Woman from China, with malware in tow, illegally entered Trump’s Mar-a-Lago

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A woman carrying four cellphones, two Chinese passports, and a thumb drive containing malware was arrested over the weekend after gaining access to President Donald Trump’s Mar-a-Lago resort under false pretenses, a court document alleged.

The woman, identified as 32-year-old Yujing Zhang, on Saturday afternoon told a US Secret Service agent she was there to use the pool and produced the passports, a criminal complaint filed in US District Court for the Southern District of Florida alleged. She was admitted past a security checkpoint after a resort security manager verified that her last name matched the surname of a club member. A “potential language-barrier issue” raised the possibility she was the daughter of the member. She didn’t give a definitive answer when asked if she was there to meet anyone and was escorted to a front desk in a golf cart.

When questioned by a receptionist inside the club, Zhang said she was there to attend a United Nations Chinese American Association event later that evening, according to the complaint. The receptionist confirmed that no such event was scheduled and was unable to find Zhang’s name on any list of people approved to be past the security checkpoint.

When a Secret Service agent questioned Zhang further, she allegedly said she arrived early for the event so she could “familiarize herself with the property and take pictures.” Zhang then presented a document written in Chinese that she said was an invitation to the event. Agents were unable to confirm the documentation, because they didn’t know Chinese. Besides noting no such event was scheduled to take place that evening, agents also remarked that her claim she was there to attend a UN event differed from the reason she gave a different agent earlier, that she was there to use the pool.

Agents eventually took Zhang to a different location and asked further questions of her. According to the complaint, an agent “freely and without difficulty” conversed in English with her and informed her she had unlawfully gained entry to the club. Zhang became “verbally aggressive.” She was then transported to a Secret Service office in West Palm Beach, Fla., where she signed a statement waiving her Miranda rights.

According to the complaint, which was signed by Secret Service Agent Samuel Ivanovich:

During the second interview of Zhang, she claimed her Chinese friend “Charles” told her to travel from Shanghai, China, to Palm Beach, Fla., to attend this event and attempt to speak with a member of the president’s family about Chinese and American foreign economic relations. Agents were unable to obtain any information more specifically identifying Shang’s purported contact, “Charles,” as Zhang claimed she has only spoken to him via “WeChat,” which your affiant knows from investigative research to be the dominant instant messaging platform in China. Additionally, Zhang stated that she did not tell agents at the main checkpoint that she was going to the pool. And when the security guard told her the name of “Zhang,” she just thought it was the person running the event and she was going to meet them. However, your affiant notes that Zhang exhibited a detailed knowledge of, and ability to converse in and understand even subtle nuances of, the English language. For example, as agents were attempting to obtain written consent for examination of electronic devices found in her possession, Zhang read the entire form in English out loud to agents. Additionally, Zhang would question agents about the context of certain words throughout the form. In doing so, Zhang showed her understanding and comprehension of the English language through reading and speaking.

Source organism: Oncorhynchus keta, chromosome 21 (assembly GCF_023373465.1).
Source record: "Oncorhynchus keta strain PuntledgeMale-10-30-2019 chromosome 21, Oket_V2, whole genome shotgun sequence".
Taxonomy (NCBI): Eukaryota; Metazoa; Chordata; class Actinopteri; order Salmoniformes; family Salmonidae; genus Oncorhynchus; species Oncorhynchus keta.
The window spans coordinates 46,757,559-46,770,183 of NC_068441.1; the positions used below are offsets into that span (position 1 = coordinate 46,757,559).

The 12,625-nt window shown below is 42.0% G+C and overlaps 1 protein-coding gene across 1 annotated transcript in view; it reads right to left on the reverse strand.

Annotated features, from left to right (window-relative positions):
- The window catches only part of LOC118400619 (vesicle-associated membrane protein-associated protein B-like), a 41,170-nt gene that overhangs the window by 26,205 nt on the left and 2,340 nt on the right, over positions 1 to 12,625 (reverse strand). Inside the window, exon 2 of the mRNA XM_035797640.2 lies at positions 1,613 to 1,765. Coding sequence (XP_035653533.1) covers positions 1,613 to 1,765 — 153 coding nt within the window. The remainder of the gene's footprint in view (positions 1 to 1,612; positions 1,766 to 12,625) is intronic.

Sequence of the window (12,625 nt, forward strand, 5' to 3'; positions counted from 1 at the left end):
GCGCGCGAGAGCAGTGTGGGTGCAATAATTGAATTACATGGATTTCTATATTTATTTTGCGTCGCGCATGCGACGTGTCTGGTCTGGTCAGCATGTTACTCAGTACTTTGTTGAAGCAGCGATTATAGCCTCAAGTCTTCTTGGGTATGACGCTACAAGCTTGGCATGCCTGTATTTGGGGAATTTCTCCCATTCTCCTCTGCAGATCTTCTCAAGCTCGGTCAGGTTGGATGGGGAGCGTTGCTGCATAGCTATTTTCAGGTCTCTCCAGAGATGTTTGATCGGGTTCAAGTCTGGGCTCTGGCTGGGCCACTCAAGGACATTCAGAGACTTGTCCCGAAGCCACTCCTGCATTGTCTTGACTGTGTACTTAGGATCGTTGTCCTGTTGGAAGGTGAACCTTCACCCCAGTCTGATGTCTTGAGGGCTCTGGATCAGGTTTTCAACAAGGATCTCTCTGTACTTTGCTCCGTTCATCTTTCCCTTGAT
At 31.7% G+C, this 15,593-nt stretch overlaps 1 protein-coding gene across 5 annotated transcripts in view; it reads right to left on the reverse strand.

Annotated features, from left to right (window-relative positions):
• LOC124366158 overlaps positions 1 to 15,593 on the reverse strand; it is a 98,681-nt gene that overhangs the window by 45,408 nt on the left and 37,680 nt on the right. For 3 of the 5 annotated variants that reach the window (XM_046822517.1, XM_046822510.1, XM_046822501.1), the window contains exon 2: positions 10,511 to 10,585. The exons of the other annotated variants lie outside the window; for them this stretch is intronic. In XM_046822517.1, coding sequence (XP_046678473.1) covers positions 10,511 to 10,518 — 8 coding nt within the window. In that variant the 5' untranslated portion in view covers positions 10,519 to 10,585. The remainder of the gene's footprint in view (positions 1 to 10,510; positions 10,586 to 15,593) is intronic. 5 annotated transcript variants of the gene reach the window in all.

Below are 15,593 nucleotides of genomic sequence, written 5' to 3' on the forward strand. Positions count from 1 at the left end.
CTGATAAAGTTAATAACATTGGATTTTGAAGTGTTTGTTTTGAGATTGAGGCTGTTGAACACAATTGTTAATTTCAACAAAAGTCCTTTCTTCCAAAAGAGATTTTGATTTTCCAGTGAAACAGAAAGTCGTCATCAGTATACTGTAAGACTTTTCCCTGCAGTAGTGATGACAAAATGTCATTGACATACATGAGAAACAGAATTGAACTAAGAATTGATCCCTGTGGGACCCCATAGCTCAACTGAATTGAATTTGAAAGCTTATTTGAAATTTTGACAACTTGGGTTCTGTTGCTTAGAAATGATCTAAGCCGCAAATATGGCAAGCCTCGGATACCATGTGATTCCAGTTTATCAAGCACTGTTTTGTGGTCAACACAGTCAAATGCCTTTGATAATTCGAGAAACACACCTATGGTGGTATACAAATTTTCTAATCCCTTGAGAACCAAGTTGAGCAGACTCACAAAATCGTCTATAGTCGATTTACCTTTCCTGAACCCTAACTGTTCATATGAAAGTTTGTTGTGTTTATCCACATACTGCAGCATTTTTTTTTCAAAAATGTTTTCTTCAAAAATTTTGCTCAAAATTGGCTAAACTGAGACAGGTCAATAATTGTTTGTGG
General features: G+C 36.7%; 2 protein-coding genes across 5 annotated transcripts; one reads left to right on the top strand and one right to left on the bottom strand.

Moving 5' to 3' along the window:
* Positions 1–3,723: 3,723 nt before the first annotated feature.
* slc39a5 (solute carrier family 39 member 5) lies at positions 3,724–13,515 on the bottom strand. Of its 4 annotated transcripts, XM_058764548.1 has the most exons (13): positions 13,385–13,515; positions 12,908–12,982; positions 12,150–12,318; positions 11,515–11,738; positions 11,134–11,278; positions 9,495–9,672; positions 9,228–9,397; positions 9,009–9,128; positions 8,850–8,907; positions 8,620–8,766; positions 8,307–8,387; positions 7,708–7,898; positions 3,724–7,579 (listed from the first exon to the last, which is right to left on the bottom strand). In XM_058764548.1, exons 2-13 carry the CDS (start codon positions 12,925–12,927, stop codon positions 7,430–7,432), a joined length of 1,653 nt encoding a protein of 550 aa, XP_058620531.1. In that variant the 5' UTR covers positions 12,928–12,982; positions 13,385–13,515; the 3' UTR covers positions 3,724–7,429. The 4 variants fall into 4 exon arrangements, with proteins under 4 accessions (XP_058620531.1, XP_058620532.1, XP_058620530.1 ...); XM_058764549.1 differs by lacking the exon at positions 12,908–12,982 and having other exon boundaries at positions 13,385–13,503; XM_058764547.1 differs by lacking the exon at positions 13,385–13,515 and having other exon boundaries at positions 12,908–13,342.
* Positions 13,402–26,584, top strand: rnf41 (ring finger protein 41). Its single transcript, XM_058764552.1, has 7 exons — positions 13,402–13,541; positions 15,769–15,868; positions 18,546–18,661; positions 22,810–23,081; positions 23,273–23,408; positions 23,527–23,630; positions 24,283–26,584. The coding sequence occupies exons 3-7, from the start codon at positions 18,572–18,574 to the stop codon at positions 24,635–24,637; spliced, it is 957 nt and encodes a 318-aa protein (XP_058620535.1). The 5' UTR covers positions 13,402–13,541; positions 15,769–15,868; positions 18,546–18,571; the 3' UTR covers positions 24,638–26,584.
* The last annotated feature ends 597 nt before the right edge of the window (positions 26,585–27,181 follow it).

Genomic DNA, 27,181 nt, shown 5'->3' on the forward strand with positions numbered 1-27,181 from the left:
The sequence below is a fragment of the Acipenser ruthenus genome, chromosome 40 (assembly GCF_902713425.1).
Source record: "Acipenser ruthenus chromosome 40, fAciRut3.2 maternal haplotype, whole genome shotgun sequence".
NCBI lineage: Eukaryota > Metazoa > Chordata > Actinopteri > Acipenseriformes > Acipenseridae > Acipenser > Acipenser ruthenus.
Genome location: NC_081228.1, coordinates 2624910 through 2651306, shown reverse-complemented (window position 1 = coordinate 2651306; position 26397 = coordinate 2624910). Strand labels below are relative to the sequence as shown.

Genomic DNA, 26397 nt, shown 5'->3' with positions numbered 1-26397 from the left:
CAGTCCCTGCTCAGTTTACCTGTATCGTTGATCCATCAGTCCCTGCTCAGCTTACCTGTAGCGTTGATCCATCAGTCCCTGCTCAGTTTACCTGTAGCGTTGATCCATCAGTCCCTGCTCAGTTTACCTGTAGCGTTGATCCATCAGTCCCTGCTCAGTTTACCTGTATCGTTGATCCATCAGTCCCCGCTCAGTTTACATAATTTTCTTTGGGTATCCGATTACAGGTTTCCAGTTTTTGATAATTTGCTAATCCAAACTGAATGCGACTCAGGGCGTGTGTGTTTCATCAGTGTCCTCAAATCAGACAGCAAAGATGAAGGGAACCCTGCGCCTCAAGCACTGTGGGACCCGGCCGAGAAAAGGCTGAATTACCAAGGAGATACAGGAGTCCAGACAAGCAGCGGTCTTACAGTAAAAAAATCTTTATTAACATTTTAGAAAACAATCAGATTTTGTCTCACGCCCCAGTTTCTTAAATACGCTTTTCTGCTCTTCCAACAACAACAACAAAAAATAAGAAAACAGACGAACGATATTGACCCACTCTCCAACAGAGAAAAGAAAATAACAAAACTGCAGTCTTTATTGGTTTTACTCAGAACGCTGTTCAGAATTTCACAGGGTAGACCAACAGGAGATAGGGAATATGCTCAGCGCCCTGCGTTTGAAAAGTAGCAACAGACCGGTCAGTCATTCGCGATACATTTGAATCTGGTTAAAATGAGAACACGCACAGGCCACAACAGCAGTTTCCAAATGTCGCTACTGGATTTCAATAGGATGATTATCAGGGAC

A search showed Zhang was carrying four cellphones, a laptop computer, an external hard drive, and a thumb drive. A preliminary forensic investigation found the thumb drive contained malware. Agents found no swimsuit in her possession. Zhang is charged with lying to a federal agent and gaining access to a restricted area. A Secret Service official declined to comment because of an ongoing investigation. No additional details were available about any of the items Zhang was carrying.

The event raises serious questions about how a person not on any access list and carrying malware and a suspicious number of electronics could so readily gain admittance to an area that was restricted under authority of the Secret Service. From the account provided in the complaint, it appears agents may have improperly relied on the word of a Mar-a-Lago security manager. The account comes after the recent surfacing of reports that a Chinese American who once owned massage parlors investigated for prostitution attended events at Mar-a-Lago. The woman, Cindy Yang reportedly ran a website that promised access to Trump in exchange for political donations.

President Trump reportedly wasn’t at Mar-a-Lago when the woman gained entry, but he did stay there over the weekend.


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